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Tuesday, September 27, 2005

The Project Manager as Planner

I think everyone agrees that the first responsibility of the project manager is planning. The project manager's main responsibility is to build the high-level plan, but it is the responsibility of the line/functional managers to build in or provide the details. We know that the project manager does not or should not control the resources that will ultimately do the work, but the project manager is responsible to see that that work is done right, on time, and on budget. There are some tips that will help the project manager create a better project plan and keep the project on track.

Some items to consider are:

  • Define your tasks using non-technical language, and include descriptions or notes detailing the work involved
  • Create milestones in your schedule to help track progress and use them as quality gates
  • Ensure you have agreement with the line managers about the skill sets required of his or her resources
  • Define up front how you will measure performance
  • Define up front how you will measure quality
  • Ensure you have a strong project sponsor that is engaged and supportive
  • Use Communication plans to keep everyone informed

Doing the above (and lots of other things) will help ensure that everyone involved with the project will better understand their roles and have a vision of what the end product or service will look like.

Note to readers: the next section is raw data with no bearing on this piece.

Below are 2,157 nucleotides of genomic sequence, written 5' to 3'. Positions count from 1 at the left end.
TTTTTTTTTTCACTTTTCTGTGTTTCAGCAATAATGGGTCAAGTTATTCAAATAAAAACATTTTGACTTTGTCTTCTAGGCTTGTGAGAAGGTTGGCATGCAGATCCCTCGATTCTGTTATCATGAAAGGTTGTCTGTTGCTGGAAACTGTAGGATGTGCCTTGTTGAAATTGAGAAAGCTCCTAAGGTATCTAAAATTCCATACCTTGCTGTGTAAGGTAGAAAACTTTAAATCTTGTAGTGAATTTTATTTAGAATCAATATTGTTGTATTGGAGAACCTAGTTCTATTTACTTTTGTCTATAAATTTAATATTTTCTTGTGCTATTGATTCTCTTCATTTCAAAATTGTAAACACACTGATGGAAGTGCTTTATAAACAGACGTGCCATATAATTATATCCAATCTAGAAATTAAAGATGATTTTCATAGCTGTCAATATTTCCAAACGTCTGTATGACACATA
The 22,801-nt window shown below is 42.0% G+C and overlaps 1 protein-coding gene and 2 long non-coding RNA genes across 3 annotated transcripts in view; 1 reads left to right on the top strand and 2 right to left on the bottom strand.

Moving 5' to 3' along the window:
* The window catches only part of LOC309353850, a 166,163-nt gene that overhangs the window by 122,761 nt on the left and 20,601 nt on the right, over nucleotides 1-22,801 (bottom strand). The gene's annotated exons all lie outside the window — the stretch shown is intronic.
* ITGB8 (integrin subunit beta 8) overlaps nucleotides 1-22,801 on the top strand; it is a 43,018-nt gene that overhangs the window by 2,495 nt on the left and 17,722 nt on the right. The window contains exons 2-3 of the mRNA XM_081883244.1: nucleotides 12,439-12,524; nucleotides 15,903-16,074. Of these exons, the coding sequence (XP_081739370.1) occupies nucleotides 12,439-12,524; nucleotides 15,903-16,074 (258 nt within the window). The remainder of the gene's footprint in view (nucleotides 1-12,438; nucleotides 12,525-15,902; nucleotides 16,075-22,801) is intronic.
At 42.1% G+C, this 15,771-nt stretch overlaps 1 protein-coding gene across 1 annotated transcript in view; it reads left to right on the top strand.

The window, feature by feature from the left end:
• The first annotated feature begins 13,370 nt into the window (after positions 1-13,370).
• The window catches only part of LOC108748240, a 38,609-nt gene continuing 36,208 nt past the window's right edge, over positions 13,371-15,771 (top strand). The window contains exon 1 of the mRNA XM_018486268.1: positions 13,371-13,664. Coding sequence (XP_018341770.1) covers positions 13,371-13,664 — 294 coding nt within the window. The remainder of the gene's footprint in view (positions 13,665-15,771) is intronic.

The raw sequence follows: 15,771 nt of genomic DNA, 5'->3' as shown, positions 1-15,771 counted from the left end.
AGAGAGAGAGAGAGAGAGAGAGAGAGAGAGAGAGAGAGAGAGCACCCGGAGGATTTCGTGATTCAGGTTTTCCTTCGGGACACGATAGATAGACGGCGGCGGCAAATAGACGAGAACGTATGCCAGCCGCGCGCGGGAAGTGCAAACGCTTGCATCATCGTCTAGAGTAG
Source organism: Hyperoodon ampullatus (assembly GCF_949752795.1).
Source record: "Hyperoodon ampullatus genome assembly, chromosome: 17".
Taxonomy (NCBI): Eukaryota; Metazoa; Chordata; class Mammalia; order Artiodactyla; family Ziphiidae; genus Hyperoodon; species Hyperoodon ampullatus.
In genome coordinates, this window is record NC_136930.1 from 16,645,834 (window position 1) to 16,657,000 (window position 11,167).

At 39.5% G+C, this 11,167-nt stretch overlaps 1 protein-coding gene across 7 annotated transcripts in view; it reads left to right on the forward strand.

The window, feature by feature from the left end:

Wednesday, September 21, 2005

Knowledge Management

Knowledge Management

Organizations have a lot of knowledge. This knowledge is critical to the organization’s success and is housed in many places. Knowledge transfer among employees is always a challenge, and most importantly most organizations do not have processes in place to ensure that timely knowledge transfer takes place.

An organization’s culture can inhibit effective knowledge transfer. Ineffective knowledge transfer can cause knowledge to be lost or be unclear when and if it is transferred.

Some ways to overcome ineffective knowledge transfer are:

  • Face-to-face meetings

  • Create an environment that is conducive to collaboration

  • Set performance objectives around formal and informal knowledge transfer mechanisms

  • Establish regular knowledge transfer procedures (meetings, documents, reports, etc)

  • Hire people that are flexible and open to good knowledge transfer practices

  • Conduct brainstorming sessions and document the what is learned/transferred

  • Reward collaborative efforts

  • Use failures as a way to create new knowledge

A common language is important for effective knowledge transfer to take place. Glossaries, scope statements, project objectives and project assumptions will help you to begin the process of knowledge transfer in the early stages of your project.

Monday, September 12, 2005

PMI World Congress - Toronto, Canada

I'm at the Project Management Institute's annual World Congress, which is being held this year in Toronto. Lots of good information is being exchanged and I have attended many presentations that are focused on Program and Portfolio Management. As we all know these conferences can add value to our careers, however we have to be ready to accept these ideas and be willing to implement them when we return to our regular jobs.

One of the areas I plan to focus on in the new year is expanding my skills around communications and scope management. We can never stop learning if we want to excel in our careers.

Have a good day, eh!